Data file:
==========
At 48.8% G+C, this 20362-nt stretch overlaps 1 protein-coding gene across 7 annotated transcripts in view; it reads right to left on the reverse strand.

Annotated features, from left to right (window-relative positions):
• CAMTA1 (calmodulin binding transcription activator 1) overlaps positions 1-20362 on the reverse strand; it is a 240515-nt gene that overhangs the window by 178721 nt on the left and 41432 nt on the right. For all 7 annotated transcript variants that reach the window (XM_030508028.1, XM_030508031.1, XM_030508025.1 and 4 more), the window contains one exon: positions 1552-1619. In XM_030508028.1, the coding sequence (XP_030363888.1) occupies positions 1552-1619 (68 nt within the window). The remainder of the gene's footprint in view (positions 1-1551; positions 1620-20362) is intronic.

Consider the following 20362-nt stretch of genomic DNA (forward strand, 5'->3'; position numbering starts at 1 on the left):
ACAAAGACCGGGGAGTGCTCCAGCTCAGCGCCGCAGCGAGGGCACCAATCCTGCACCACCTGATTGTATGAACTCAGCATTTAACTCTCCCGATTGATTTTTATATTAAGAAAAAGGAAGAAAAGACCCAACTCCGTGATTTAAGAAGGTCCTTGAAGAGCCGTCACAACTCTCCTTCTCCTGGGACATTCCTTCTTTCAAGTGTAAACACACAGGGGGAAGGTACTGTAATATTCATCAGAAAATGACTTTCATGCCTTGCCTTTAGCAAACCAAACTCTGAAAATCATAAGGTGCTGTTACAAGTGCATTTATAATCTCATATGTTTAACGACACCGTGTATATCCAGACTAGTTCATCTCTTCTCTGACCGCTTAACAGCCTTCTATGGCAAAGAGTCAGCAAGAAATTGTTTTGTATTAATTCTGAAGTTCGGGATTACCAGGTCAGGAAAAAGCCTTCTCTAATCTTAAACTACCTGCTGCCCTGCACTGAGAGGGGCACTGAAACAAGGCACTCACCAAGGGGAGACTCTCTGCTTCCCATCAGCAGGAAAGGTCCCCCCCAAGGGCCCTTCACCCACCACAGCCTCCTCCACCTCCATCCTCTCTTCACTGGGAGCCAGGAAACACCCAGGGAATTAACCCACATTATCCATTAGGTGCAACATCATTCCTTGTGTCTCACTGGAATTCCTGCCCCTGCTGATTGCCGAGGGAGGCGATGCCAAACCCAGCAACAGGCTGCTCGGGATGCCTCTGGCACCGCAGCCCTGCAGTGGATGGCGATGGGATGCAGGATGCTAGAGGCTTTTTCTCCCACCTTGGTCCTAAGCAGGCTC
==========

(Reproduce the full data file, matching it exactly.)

At 48.8% G+C, this 20362-nt stretch overlaps 1 protein-coding gene across 7 annotated transcripts in view; it reads right to left on the reverse strand.

Annotated features, from left to right (window-relative positions):
• CAMTA1 (calmodulin binding transcription activator 1) overlaps positions 1-20362 on the reverse strand; it is a 240515-nt gene that overhangs the window by 178721 nt on the left and 41432 nt on the right. For all 7 annotated transcript variants that reach the window (XM_030508028.1, XM_030508031.1, XM_030508025.1 and 4 more), the window contains one exon: positions 1552-1619. In XM_030508028.1, the coding sequence (XP_030363888.1) occupies positions 1552-1619 (68 nt within the window). The remainder of the gene's footprint in view (positions 1-1551; positions 1620-20362) is intronic.

Consider the following 20362-nt stretch of genomic DNA (forward strand, 5'->3'; position numbering starts at 1 on the left):
ACAAAGACCGGGGAGTGCTCCAGCTCAGCGCCGCAGCGAGGGCACCAATCCTGCACCACCTGATTGTATGAACTCAGCATTTAACTCTCCCGATTGATTTTTATATTAAGAAAAAGGAAGAAAAGACCCAACTCCGTGATTTAAGAAGGTCCTTGAAGAGCCGTCACAACTCTCCTTCTCCTGGGACATTCCTTCTTTCAAGTGTAAACACACAGGGGGAAGGTACTGTAATATTCATCAGAAAATGACTTTCATGCCTTGCCTTTAGCAAACCAAACTCTGAAAATCATAAGGTGCTGTTACAAGTGCATTTATAATCTCATATGTTTAACGACACCGTGTATATCCAGACTAGTTCATCTCTTCTCTGACCGCTTAACAGCCTTCTATGGCAAAGAGTCAGCAAGAAATTGTTTTGTATTAATTCTGAAGTTCGGGATTACCAGGTCAGGAAAAAGCCTTCTCTAATCTTAAACTACCTGCTGCCCTGCACTGAGAGGGGCACTGAAACAAGGCACTCACCAAGGGGAGACTCTCTGCTTCCCATCAGCAGGAAAGGTCCCCCCCAAGGGCCCTTCACCCACCACAGCCTCCTCCACCTCCATCCTCTCTTCACTGGGAGCCAGGAAACACCCAGGGAATTAACCCACATTATCCATTAGGTGCAACATCATTCCTTGTGTCTCACTGGAATTCCTGCCCCTGCTGATTGCCGAGGGAGGCGATGCCAAACCCAGCAACAGGCTGCTCGGGATGCCTCTGGCACCGCAGCCCTGCAGTGGATGGCGATGGGATGCAGGATGCTAGAGGCTTTTTCTCCCACCTTGGTCCTAAGCAGGCTC